Feature: Nutcracker! Sadler's Wells

Friday 7 April 2006

Nutcracker!
Sadler’s Wells Dec 02 – Feb 03 and touring.
Reviewed by Elizabeth Sandberg

Matthew Bourne is a contemporary choreographer who likes to tell stories. Everything you see propels the plot forward. His dancers are such consummate actors that you sometimes get so swept up in the narrative you forget you’re watching a piece of dance.

Bourne’s ‘Nutcracker! is not the fairytale told at the ballet. He transposes the action to a Victorian orphanage run by cruel Dr. Dross. The heroine, Clara, is an orphan and it is her imagination that creates the gaudy, sugar-pink fantasyland of Act Two. Clara’s relationship with her fantastical Nutcracker is used by Bourne to explore her growth into adulthood and her burgeoning sexuality.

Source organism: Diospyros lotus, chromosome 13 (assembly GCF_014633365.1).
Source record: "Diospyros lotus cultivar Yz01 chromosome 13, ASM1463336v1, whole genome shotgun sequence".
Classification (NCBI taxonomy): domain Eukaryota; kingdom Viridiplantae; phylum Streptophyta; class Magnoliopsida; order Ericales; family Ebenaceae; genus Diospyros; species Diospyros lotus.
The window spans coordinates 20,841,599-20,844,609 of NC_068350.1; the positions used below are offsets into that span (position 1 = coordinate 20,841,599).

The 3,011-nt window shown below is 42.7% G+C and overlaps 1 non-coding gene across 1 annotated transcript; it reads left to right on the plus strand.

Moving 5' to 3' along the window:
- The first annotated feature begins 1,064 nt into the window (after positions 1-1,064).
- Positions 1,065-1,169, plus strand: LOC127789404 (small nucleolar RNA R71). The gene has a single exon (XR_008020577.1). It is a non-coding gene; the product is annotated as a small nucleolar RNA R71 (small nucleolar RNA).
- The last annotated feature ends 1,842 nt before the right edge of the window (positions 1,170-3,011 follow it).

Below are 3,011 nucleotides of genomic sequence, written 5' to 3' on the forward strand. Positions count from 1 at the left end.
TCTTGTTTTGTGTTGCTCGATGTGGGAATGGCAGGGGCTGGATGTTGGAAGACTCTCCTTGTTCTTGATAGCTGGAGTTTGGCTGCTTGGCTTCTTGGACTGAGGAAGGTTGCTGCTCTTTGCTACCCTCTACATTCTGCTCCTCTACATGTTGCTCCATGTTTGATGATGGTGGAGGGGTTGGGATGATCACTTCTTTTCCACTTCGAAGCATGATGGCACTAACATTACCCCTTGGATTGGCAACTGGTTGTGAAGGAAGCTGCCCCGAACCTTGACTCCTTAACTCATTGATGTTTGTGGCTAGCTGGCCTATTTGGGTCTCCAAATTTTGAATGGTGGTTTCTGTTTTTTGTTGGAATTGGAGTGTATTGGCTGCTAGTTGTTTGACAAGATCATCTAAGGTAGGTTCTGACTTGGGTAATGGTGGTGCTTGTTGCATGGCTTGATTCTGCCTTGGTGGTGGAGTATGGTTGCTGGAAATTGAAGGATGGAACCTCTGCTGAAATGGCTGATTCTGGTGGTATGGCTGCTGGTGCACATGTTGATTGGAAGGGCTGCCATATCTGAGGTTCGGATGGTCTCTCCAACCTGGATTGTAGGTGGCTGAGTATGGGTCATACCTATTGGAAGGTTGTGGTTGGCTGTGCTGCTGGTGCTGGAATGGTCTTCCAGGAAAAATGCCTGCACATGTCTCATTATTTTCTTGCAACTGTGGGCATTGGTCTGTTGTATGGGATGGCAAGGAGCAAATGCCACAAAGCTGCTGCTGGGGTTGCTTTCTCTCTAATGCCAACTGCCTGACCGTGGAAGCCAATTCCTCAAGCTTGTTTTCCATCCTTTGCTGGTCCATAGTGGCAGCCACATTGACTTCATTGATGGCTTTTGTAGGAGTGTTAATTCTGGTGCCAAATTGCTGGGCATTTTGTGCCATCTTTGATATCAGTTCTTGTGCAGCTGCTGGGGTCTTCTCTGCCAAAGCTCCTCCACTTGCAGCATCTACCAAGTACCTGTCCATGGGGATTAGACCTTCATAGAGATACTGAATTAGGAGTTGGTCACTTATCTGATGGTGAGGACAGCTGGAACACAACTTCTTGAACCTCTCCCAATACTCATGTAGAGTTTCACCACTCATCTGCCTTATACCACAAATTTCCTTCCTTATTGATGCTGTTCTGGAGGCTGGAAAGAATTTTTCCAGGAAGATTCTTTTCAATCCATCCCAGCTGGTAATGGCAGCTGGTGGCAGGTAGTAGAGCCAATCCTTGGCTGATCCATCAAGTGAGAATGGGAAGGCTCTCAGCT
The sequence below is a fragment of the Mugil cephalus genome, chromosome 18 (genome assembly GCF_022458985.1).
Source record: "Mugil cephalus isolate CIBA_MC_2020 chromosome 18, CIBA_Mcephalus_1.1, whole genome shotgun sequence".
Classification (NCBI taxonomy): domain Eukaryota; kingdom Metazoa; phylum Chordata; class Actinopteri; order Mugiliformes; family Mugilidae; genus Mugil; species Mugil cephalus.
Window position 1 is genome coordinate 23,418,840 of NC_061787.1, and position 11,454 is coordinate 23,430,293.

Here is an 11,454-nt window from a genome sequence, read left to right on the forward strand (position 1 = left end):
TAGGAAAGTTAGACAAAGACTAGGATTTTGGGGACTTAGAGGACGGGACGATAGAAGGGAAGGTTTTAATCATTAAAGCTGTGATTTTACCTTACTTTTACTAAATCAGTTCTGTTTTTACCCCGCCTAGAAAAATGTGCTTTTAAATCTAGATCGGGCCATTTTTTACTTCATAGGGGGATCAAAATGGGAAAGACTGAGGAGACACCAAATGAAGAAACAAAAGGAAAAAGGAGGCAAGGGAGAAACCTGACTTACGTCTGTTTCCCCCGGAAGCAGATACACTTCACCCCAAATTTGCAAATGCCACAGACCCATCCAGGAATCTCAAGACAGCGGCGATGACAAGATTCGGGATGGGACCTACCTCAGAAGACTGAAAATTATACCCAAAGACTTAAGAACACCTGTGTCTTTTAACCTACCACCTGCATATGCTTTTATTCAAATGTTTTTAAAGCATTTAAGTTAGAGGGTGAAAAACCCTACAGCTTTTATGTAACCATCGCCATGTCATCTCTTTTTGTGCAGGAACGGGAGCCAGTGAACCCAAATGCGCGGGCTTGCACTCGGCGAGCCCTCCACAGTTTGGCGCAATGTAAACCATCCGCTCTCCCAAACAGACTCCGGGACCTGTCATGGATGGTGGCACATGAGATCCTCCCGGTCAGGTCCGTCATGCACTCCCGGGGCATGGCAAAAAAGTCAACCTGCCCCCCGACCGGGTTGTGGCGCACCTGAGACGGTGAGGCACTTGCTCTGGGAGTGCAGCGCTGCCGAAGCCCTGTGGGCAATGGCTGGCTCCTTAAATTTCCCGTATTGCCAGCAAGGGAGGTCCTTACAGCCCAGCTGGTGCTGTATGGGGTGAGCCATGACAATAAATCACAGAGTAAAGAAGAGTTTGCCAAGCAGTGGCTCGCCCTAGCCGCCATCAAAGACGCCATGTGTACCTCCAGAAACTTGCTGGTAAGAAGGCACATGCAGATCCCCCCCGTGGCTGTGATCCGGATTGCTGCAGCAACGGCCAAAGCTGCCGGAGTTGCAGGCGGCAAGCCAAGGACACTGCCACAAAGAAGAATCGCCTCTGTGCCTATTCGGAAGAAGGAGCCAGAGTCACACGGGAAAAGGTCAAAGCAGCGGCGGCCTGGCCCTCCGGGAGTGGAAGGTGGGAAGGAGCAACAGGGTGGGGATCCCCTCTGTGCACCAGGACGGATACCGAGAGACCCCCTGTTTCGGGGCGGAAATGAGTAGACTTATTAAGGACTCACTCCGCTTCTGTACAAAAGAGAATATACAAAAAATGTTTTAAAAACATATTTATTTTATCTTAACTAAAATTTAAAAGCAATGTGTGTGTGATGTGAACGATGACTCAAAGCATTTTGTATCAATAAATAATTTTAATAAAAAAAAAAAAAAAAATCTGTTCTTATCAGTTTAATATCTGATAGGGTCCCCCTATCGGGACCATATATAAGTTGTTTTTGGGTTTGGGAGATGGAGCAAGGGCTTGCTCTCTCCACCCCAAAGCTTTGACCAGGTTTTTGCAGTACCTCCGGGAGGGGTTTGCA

Her prince wants to bed her; but although she is prevented from doing so, she is tempted by various lascivious characters in Sweetieland. This includes a Knickerbocker Glory man whose head gear comprises a disturbingly phallic-looking ice-cream swirl topped by a cherry.

The designs by Antony Ward are an integral (even organic) part of the story. In Act Two, a large circular portal at the back of the stage frames a huge silver satin cushion. A large white feather emerges suggestively as Clara and her Nutcracker dance —- underlining their relationship just in case you hadn’t already got it.

Bourne makes numerous choreographic nods to The Nutcracker’s classical heritage but many more references to popular culture. My favourite happens in Act Two, when all his characters dance in unison à la Busby Berkeley on the tiers of a gigantic pink wedding cake.

Bourne says in his programme notes that he has ‘tried to tell a story for all the family’. Children will love the surface narrative: Clara succeeds against the odds, wins her prince and escapes the orphanage. For the adult audience Bourne suggests that there are darker elements to this Christmas favourite. Nevertheless, the whole thing is gift wrapped in a pantomime-like theatrical experience.

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